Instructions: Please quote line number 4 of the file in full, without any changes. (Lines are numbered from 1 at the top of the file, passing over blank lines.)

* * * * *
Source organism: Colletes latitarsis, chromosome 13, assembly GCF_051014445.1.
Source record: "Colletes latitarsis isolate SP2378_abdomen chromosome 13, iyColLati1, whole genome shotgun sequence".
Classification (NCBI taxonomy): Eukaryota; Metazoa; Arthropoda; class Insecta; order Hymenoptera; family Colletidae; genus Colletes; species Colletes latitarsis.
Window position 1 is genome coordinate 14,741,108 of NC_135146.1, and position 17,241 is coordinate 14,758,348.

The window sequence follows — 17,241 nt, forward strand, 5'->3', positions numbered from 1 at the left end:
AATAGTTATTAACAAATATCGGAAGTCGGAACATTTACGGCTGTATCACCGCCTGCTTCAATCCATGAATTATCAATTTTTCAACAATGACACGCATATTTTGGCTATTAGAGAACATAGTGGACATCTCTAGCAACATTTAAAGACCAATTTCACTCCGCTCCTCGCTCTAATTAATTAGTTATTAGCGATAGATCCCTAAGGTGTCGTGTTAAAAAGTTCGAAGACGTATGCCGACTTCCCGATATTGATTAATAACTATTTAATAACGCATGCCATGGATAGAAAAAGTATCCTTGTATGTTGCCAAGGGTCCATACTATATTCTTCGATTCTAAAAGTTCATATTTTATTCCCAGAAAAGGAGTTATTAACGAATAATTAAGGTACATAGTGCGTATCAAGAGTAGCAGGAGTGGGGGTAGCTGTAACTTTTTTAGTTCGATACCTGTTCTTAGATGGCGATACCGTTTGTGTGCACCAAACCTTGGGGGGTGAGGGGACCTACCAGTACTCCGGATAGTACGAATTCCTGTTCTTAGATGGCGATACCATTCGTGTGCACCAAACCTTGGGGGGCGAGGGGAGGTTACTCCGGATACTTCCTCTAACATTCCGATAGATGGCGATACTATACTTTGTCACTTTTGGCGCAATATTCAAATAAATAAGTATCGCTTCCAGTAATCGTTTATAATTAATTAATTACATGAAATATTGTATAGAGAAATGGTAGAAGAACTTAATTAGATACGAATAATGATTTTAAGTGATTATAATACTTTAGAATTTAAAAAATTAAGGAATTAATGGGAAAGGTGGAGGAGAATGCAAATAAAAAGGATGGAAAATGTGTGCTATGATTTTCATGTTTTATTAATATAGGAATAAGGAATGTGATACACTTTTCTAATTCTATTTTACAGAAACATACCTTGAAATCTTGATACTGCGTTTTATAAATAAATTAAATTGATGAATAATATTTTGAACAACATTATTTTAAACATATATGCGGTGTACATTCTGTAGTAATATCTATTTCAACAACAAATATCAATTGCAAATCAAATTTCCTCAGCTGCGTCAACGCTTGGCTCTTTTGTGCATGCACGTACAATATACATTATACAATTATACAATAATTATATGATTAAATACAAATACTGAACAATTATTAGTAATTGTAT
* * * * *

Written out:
Window position 1 is genome coordinate 14,741,108 of NC_135146.1, and position 17,241 is coordinate 14,758,348.